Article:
General Idea: God is a God who gives us grace, comfort, and rest, yet is also a God of judgment. All too often we forget His holiness, righteousness, and right to judge. We forget we are responsible for our actions. We just go on with our meager lives without any forethought of consequences or opportunities. Yes, our God is a God of Grace. How wonderful and comforting to be able to allow Him to be our haven of rest, our comfort. Yet we cannot allow ourselves to neglect His full magnitude and character. All too often, we, as sinful humanity, place ourselves in the judgment seat, passing our Will and agenda to others. Perhaps we are correct in our assumptions, but, conceivably, we cannot see the hearts of others, or the facts. We must be able to leave the judgment to Christ; He is perfect and all knowing, and we are not. We need to be willing and able to wait and rest in Him, His plan, and in His ways, not ours. Even in times when we suffer stress and confusion, even when we fail, He is there, holding us, loving us, and giving us His rest and grace beyond what we can fathom. When we surrender our yoke--that is, our Will and plans--over to His perfect rest, how splendid a Christian walk we will have; what an impact we can be!
1. Rebuke the cities: This is called a "judgment oracle." It was common of OT prophets to condemn evil cities whose people had rejected God (Amos 3:2; Jonah. 4:11). Rebuke/ denounce are very strong words conveying justified indignation.
a. The more knowledge you have, the more responsibility you have to use and practice it. That is why Moses was not let into the Promise Land; he disobeyed God. He knew better than anyone who ever lived not to do that! Fortunately, today we have Grace! Even though Moses disobeyed God in a relatively minor matter in our perspective, God was still gracious, and showed him all that would come. What God sees as important, we sometimes skip. Remember, Moses knew better. And, when we sin, we know better too! Thus the offence of striking the rock was bad enough for him to be excluded from entering the Promised Land. Moses had been face to face with God, and knew his duty and call. His anger broke the trust he had with God, resulting in grave consequences. Fortunately for us, we have Grace to further protect us (Ex.17: 6; Num. 20:8-11)!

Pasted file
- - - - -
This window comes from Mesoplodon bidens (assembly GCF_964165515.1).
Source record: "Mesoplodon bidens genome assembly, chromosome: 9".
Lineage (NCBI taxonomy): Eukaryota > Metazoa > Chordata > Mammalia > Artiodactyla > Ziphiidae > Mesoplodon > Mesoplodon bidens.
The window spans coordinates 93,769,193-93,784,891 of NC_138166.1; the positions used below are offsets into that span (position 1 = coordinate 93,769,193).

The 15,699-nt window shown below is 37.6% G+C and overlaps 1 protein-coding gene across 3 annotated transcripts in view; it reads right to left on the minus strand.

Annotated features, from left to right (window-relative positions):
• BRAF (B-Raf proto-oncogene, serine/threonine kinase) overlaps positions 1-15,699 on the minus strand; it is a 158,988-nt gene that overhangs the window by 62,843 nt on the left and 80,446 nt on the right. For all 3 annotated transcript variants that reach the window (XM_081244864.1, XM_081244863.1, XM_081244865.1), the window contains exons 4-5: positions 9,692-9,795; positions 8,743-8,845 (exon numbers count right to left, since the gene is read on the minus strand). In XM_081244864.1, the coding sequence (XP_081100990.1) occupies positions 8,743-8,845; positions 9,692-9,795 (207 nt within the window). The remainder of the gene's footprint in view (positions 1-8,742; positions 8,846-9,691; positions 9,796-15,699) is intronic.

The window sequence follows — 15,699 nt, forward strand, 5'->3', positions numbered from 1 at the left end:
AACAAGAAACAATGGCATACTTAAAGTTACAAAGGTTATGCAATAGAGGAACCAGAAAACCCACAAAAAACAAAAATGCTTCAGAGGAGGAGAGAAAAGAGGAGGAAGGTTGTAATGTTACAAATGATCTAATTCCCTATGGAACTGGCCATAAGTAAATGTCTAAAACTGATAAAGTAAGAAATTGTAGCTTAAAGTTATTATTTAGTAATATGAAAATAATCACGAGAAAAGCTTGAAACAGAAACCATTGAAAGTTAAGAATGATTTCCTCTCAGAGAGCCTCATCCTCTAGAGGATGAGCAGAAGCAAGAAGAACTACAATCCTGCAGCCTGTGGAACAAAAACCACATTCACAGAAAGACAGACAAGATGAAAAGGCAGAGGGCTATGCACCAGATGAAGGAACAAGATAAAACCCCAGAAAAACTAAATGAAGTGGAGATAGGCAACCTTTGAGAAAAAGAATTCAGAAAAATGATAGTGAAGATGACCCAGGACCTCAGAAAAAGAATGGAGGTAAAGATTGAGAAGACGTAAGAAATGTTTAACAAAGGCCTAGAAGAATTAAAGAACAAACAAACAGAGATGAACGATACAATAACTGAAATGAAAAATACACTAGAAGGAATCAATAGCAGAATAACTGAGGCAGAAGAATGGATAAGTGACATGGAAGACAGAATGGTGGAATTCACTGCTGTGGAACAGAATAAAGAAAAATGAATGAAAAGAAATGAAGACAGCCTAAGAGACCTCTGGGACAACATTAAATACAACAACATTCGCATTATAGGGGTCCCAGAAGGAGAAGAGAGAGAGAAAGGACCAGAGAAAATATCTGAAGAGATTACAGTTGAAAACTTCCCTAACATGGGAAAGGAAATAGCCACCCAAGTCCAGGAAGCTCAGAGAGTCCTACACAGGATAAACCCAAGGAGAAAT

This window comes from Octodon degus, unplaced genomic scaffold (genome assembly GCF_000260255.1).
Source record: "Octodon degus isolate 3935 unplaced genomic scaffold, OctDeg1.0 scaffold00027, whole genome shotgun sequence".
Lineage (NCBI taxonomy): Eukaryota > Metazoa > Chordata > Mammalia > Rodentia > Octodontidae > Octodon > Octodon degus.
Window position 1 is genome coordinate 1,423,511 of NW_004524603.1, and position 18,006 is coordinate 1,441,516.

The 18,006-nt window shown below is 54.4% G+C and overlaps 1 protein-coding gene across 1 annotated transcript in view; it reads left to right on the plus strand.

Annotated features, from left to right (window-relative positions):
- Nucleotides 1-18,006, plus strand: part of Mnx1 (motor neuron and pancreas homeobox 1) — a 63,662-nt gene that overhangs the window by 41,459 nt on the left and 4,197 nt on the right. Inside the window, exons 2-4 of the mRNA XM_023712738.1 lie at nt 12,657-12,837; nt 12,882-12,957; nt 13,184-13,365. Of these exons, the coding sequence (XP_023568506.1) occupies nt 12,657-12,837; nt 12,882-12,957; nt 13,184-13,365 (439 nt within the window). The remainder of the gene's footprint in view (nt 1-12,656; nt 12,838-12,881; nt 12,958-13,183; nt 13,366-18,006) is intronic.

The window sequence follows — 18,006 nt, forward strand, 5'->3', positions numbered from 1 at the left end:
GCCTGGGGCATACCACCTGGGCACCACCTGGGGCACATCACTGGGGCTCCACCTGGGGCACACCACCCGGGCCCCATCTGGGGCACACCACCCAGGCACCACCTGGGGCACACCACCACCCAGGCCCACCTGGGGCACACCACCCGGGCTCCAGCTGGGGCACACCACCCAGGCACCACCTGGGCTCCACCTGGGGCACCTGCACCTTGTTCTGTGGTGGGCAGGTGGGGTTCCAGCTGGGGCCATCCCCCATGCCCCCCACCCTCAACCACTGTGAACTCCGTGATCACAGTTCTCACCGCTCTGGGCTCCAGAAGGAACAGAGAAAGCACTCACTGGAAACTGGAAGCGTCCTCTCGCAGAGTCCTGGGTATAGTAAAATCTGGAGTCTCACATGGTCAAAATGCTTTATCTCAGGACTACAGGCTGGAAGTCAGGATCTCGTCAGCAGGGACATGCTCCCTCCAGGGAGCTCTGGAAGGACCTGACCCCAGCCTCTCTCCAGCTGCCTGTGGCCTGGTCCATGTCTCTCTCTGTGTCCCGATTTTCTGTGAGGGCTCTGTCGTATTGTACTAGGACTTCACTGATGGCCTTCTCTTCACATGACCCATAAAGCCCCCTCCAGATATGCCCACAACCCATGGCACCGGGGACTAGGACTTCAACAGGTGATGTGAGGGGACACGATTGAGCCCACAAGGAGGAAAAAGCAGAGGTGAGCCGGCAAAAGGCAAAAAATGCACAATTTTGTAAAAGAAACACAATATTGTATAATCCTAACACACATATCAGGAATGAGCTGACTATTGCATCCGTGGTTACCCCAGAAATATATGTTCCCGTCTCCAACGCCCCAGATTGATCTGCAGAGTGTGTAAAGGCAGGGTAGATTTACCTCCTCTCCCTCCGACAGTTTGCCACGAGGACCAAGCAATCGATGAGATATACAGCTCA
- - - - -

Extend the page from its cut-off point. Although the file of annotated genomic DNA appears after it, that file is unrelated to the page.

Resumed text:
b. In Jesus' time, Tyre, and Sidon were considered the most wicked and pagan cities that had ever existed. Few to none of their inhabitants repented or acknowledged God (1 Kings 16:11; 17:9-24).
c. Sackcloth and ashes meant intense mourning and/or repentance.
d. According to recent archeological evidence, Chorazin was a small city two miles from the large city of Capernaum.
e. Jesus' miracles were real and evidential to whom He was. When the people rejected Christ, they rejected their hope and deliverance; they turned away from their promise, heritage, fulfillment, and their salvation.
2. Day of Judgment. No one has an excuse. Even in the wickedest of cities, the righteous people testified on behalf of God. God showed mercy upon mercy, until there was no hope for their repentance (Book of Jeremiah; Matt. 12:41; 23:13; Luke 12:47-48; Rom. 1:20-2:16)).
a. Judgment is when God will overthrow every resistance of evil (1 Cor. 6:2-3; Matt. 25:31-46). This also means a new world administrated by Christ that will replace the present one (2 Peter 3:13; Rev 21:1).
i. We all are responsible to God, according to the election and Grace that we receive or reject (Matt 3:11-12; 24:29, 35; Luke 12:17 ff.; John 5:22; Rom. 2:12-16).
ii. The judgment will bring the deeds of darkness to the Light (Isa. 29:15; 45:16-17).
iii. Judgment is a part of the liberation of Christians who trust and obey God (Luke 18:1-8; 2 Thess. 1:5-10; Rev. 6:10).